Colorado’s legislative bid to enhance early literacy is getting some national attention. The bipartisan House Bill 1238 enlists parents and educators to focus on interventions for struggling readers in the early grades and requires the local superintendent to sign off before a non-proficient reader can advance past 3rd grade. My Education Policy Center friend Ben DeGrow was sought out for comment by American Family Radio News reporter Bob Kellogg:
“Something needs to be done to provide consequences and hold schools accountable for helping students learn to read,” he says, “because if students just keep getting passed up through the system and graduate without those skills, we’re not preparing them well for life.”
Also in the story, Ben highlights the success Florida has experienced by cutting back severely on 3rd grade social promotion. Indeed, research by Jay Greene and Marcus Winters shows the average student held back for extra reading help gained more than a half-year’s learning proficiency on struggling students who were pushed up through the system. HB 1238 isn’t exactly the same, nor quite as strong, as Florida’s law. But it does represent a significantly positive step.
One Colorado school district (Harrison 2) has started holding back kids lacking needed reading ability at three critical grades — 3rd, 5th and 8th — and providing them specially focused attention. An article in this week’s Colorado Springs Gazette highlights a few successful anecdotes, but more telling will be the next round of state assessment data that comes out. Will they duplicate the findings from Florida?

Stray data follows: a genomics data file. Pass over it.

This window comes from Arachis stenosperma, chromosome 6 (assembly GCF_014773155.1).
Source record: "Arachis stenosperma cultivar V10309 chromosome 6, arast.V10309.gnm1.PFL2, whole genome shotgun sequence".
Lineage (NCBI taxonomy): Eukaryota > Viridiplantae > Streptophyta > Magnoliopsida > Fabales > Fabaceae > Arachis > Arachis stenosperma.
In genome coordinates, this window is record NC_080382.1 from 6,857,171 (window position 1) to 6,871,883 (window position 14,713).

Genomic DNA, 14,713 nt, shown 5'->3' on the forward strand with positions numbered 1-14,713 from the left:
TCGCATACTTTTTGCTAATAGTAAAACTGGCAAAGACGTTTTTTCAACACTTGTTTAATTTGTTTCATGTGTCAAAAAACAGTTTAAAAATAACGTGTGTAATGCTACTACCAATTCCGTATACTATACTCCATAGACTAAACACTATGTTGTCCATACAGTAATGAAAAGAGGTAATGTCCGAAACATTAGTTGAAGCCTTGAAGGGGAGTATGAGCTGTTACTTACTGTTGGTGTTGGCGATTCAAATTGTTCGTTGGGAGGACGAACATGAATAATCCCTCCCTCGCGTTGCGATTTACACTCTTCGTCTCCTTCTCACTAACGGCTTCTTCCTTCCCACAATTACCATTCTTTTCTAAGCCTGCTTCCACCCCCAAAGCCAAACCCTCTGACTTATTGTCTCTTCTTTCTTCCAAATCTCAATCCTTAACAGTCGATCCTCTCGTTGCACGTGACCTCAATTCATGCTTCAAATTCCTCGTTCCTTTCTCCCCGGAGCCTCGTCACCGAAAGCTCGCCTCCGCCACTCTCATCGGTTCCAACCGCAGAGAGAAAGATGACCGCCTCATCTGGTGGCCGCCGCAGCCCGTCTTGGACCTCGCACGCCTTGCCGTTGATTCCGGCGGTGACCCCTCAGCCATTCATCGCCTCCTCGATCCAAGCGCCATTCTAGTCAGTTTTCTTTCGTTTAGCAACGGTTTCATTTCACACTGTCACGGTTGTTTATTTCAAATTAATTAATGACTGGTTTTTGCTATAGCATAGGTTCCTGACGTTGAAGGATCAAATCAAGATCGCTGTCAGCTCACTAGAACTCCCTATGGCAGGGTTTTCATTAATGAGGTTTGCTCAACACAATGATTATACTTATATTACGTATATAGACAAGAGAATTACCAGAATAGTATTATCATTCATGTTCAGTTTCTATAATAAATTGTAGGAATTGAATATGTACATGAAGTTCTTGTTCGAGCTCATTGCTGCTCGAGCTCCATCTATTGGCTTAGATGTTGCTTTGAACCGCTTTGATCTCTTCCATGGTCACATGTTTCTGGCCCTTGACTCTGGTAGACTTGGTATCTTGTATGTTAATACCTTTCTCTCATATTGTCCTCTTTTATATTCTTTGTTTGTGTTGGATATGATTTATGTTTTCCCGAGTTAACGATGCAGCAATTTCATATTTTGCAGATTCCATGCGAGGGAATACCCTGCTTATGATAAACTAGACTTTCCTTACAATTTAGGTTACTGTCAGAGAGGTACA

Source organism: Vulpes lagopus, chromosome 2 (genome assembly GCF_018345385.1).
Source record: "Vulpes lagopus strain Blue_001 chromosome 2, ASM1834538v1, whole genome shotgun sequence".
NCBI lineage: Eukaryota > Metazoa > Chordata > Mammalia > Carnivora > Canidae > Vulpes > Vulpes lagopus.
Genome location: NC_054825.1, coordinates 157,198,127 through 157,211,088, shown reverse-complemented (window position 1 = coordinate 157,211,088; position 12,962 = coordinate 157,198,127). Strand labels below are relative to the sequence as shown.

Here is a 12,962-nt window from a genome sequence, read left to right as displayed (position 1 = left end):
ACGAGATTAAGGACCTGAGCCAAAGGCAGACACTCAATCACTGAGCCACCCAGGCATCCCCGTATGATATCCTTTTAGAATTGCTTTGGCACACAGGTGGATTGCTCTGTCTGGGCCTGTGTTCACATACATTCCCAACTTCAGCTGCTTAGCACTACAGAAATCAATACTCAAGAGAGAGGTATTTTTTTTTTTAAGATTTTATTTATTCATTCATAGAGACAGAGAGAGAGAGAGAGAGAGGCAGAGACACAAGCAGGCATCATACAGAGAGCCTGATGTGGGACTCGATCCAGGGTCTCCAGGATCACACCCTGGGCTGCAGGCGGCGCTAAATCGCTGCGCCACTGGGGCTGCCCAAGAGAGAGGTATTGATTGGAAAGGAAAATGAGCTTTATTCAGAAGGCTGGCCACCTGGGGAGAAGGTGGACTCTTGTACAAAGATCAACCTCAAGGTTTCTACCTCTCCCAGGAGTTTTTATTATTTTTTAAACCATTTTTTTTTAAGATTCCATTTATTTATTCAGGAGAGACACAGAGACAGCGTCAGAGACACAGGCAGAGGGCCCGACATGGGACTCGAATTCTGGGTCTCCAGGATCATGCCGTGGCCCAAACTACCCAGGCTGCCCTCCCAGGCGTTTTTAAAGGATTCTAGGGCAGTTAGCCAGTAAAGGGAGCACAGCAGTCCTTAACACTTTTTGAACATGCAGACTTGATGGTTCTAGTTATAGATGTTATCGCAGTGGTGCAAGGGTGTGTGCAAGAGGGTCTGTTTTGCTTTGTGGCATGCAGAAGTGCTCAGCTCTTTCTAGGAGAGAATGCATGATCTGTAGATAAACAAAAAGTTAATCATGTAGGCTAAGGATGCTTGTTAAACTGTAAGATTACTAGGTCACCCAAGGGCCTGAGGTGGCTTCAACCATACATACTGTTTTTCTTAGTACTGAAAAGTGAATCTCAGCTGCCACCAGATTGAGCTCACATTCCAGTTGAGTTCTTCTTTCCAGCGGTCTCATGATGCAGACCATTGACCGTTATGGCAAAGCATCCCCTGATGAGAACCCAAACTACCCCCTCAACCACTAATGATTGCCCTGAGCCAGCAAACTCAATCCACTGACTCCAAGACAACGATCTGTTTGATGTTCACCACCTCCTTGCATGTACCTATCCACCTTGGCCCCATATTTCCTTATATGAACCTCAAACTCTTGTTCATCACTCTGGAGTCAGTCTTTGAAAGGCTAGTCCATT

Kellogg’s report also noted:
DeGrow says it is important to help prepare teachers with the ability to teach basic literacy skills. He adds that, surprisingly, research shows a significant number of teachers are not prepared to do that.
Specifically, Ben was speaking about research conducted among Colorado teachers and presented at a 2006 Independence Institute event on “the reading crisis.” Florida’s greater emphasis on training teachers in scientifically-based reading instruction is also part of the reason for their dramatic rise in 4th grade reading scores.
I’m young and a better-than-average reader among kids my age, and I find this issue to be no laughing matter. Here is hoping that HB 1238 crosses the finish line intact, for the sake of thousands of Colorado kids who need to become able readers in order to have a good chance to succeed in life.